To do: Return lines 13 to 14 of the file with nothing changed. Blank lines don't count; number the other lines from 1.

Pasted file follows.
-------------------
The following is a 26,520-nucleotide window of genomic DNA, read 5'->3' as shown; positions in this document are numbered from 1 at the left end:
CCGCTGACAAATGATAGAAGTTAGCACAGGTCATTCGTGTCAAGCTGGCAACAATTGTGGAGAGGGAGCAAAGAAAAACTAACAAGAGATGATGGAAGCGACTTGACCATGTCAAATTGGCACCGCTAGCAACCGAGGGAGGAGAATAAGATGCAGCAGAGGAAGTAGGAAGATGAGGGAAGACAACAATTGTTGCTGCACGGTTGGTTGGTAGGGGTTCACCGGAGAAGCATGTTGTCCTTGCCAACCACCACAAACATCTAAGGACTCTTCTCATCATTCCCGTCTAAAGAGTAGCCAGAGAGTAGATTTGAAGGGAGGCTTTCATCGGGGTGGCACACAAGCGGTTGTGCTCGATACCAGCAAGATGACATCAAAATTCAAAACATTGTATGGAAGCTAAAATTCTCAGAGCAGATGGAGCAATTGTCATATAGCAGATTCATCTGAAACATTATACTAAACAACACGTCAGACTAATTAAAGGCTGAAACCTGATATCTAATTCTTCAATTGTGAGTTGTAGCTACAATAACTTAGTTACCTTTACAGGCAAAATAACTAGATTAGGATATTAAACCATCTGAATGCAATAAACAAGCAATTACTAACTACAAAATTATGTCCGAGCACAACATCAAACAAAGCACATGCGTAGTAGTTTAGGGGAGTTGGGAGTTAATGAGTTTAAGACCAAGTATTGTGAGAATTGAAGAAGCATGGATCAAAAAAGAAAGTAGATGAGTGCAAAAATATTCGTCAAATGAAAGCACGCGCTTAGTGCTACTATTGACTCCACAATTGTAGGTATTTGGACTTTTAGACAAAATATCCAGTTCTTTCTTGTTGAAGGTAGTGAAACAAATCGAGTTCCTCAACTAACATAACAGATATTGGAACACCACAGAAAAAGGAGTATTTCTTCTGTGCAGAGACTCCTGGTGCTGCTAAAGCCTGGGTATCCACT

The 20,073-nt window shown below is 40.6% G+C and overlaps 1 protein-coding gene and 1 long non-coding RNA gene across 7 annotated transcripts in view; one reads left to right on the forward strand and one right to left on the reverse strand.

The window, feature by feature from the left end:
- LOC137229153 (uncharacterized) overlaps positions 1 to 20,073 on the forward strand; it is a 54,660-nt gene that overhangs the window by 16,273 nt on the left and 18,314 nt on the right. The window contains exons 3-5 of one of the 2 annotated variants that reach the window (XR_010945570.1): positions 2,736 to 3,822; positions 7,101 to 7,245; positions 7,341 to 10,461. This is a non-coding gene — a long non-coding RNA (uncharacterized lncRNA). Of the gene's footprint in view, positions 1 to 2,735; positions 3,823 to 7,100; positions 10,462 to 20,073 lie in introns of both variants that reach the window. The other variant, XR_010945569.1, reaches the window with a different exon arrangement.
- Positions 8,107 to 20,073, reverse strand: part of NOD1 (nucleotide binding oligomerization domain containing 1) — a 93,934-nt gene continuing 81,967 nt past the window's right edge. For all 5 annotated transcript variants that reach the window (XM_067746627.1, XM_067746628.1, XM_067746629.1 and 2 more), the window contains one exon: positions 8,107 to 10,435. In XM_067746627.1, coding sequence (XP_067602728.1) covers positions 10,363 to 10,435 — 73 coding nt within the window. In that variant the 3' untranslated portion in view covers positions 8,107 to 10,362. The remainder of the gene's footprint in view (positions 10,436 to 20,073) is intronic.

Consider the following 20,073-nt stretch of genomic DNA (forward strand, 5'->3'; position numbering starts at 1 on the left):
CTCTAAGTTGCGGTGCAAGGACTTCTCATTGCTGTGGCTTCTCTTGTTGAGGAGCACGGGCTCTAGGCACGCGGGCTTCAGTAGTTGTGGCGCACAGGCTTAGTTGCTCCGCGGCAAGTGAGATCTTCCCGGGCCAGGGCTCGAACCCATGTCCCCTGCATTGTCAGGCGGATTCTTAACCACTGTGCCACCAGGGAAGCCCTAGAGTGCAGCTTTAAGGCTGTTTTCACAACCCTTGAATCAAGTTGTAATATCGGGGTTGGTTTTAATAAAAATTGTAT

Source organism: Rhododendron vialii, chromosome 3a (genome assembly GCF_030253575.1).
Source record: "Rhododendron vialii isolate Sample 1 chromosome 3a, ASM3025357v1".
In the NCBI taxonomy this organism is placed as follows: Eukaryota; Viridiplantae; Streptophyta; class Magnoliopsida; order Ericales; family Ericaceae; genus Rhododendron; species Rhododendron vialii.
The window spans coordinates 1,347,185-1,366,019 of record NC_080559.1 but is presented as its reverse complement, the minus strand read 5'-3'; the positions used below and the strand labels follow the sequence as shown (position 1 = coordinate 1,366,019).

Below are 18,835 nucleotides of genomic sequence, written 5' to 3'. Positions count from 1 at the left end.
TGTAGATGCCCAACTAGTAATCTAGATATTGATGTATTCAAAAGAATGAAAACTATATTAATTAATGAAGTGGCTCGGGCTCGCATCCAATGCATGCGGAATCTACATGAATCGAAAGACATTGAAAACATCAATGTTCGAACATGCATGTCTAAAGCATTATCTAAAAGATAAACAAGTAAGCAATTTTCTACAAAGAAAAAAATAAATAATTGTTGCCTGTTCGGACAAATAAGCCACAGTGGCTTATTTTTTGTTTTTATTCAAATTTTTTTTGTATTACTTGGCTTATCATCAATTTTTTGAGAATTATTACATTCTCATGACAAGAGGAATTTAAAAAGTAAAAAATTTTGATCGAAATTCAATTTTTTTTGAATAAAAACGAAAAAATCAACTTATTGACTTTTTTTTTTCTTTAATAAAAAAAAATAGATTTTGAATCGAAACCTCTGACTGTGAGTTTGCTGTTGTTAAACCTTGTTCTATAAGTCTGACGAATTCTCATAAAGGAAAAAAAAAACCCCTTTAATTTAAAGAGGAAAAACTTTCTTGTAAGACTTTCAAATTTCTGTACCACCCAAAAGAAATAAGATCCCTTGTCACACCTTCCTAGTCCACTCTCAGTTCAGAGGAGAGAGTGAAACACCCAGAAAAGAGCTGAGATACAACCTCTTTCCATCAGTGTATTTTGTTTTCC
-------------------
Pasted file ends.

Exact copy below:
Below are 18,835 nucleotides of genomic sequence, written 5' to 3'. Positions count from 1 at the left end.
TGTAGATGCCCAACTAGTAATCTAGATATTGATGTATTCAAAAGAATGAAAACTATATTAATTAATGAAGTGGCTCGGGCTCGCATCCAATGCATGCGGAATCTACATGAATCGAAAGACATTGAAAACATCAATGTTCGAACATGCATGTCTAAAGCATTATCTAAAAGATAAACAAGTAAGCAATTTTCTACAAAGAAAAAAATAAATAATTGTTGCCTGTTCGGACAAATAAGCCACAGTGGCTTATTTTTTGTTTTTATTCAAATTTTTTTTGTATTACTTGGCTTATCATCAATTTTTTGAGAATTATTACATTCTCATGACAAGAGGAATTTAAAAAGTAAAAAATTTTGATCGAAATTCAATTTTTTTTGAATAAAAACGAAAAAATCAACTTATTGACTTTTTTTTTTCTTTAATAAAAAAAAATAGATTTTGAATCGAAACCTCTGACTGTGAGTTTGCTGTTGTTAAACCTTGTTCTATAAGTCTGACGAATTCTCATAAAGGAAAAAAAAAACCCCTTTAATTTAAAGAGGAAAAACTTTCTTGTAAGACTTTCAAATTTCTGTACCACCCAAAAGAAATAAGATCCCTTGTCACACCTTCCTAGTCCACTCTCAGTTCAGAGGAGAGAGTGAAACACCCAGAAAAGAGCTGAGATACAACCTCTTTCCATCAGTGTATTTTGTTTTCC